Pope: St. Joseph, Model for Priests, all Christians
To be a father means above all to be at the service of life and growth. Saint Joseph gave proof of great devotion.
I wish to reflect on the figure of Saint Joseph, setting out from the words of Scripture offered to us in this evening´s liturgy.
Dear Brother Cardinals and Bishops,Priests and Deacons,
Consecrated Brothers and Sisters,Friends from other Christian Confessions,Dear Brothers and Sisters! It is a great joy to meet here to give thanks to God in this Basilica of Marie Reine des Apôtres in Mvolyé, raised on the site of the first church built by the Missionaries of the Holy Spirit who came to bring the Good News to Cameroon. Reflecting the apostolic fervour of those men whose hearts embraced the whole of your country, this place symbolically contains every portion of your land. And so, dear brothers and sisters, in deep spiritual closeness to all the Christian communities where you render service, we raise our prayer of praise this evening to the Father of lights. In the presence of the representatives of other Christian confessions, to whom I extend my respectful and fraternal greetings, I wish to reflect on the figure of Saint Joseph, setting out from the words of Scripture offered to us in this evening´s liturgy.
Speaking to the crowd and to his disciples, Jesus declared: "You have only one Father" (Mt 23:9). There is but one fatherhood, that of God the Father, the one Creator of the world, "of all that is seen and unseen". Yet man, created in the image of God, has been granted a share in this one paternity of God (cf. Eph 3:15). Saint Joseph is a striking case of this, since he is a father, without fatherhood according to the flesh. He is not the biological father of Jesus, whose Father is God alone, and yet he lives his fatherhood fully and completely. To be a father means above all to be at the service of life and growth. Saint Joseph, in this sense, gave proof of great devotion. For the sake of Christ he experienced persecution, exile and the poverty which this entails. He had to settle far from his native town. His only reward was to be with Christ. His readiness to do all these things illustrates the words of Saint Paul: "It is Christ the Lord whom you serve" (Col 3:24).
What is important is not to be a useless servant, but rather a "faithful and wise servant". The pairing of the two adjectives is not by chance. It suggests that understanding without fidelity, and fidelity without wisdom, are insufficient. One quality alone, without the other, would not enable us to assume fully the responsibility which God entrusts to us.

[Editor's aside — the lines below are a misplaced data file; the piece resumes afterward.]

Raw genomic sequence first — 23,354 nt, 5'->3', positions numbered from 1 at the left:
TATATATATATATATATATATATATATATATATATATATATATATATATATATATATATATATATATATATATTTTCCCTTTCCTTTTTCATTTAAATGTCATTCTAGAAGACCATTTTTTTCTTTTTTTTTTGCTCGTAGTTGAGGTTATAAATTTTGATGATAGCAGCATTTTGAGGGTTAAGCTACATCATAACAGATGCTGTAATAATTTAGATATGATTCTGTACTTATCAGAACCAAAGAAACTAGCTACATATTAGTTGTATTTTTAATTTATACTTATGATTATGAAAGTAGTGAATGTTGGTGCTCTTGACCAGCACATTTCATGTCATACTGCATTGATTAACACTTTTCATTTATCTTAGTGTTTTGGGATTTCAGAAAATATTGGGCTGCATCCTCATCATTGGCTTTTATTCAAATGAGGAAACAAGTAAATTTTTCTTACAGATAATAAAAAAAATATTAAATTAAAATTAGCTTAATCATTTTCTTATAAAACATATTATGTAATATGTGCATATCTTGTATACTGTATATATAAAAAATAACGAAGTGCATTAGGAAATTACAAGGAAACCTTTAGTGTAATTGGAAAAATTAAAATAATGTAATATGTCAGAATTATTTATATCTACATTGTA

Dear brother priests, you are called to live out this fatherhood in the daily tasks of your ministry. In the words of the conciliar Constitution Lumen Gentium: "As their fathers in Christ, priests should care for the faithful whom they have spiritually begotten by Baptism and instruction" (No. 28). If this is the case, how can we not continually return to the very foundation of our priesthood, the Lord Jesus Christ? Our personal relationship with Jesus is constitutive of the way we wish to live our lives. He has called us his friends because everything which he learned from the Father he has made known to us (cf. Jn 15:15).
In living out this deep friendship with Christ you will discover true freedom and deep joy. The ministerial priesthood entails a profound relationship with Christ who is given to us in the Eucharist. Let the celebration of the Eucharist be truly the centre of your priestly lives; in this way it will also be the centre of your ecclesial mission. Throughout our lives Christ calls us to share in his mission, to be his witnesses, so that his word may be proclaimed to all. In celebrating this sacrament in the Lord´s name and in his person, the person of the priest cannot occupy centre stage; he is a servant, a humble instrument pointing to Christ, who offers himself in sacrifice for the salvation of the world. As Jesus teaches us, "the leader must become as one who serves" (Lk 22:26).
Origen writes that "Joseph understood that Jesus was superior to him even as he submitted to him, and, knowing the superiority of his charge, he commanded him with respect and moderation. Everyone should reflect on this: frequently a lesser man is placed over people who are greater, and it happens at times that an inferior is more worthy than the one who appears to be set above him. If a person of greater dignity understands this, then he will not be puffed up with pride because of his higher rank; he will know that his inferior may well be superior to him, even as Jesus was subject to Joseph" (Homily on Saint Luke XX, 5; S.C. p. 287).
Dear brothers in the priesthood, your pastoral ministry demands many sacrifices, yet it is also a source of great joy. Trusting in your Bishops, united fraternally to the whole ...
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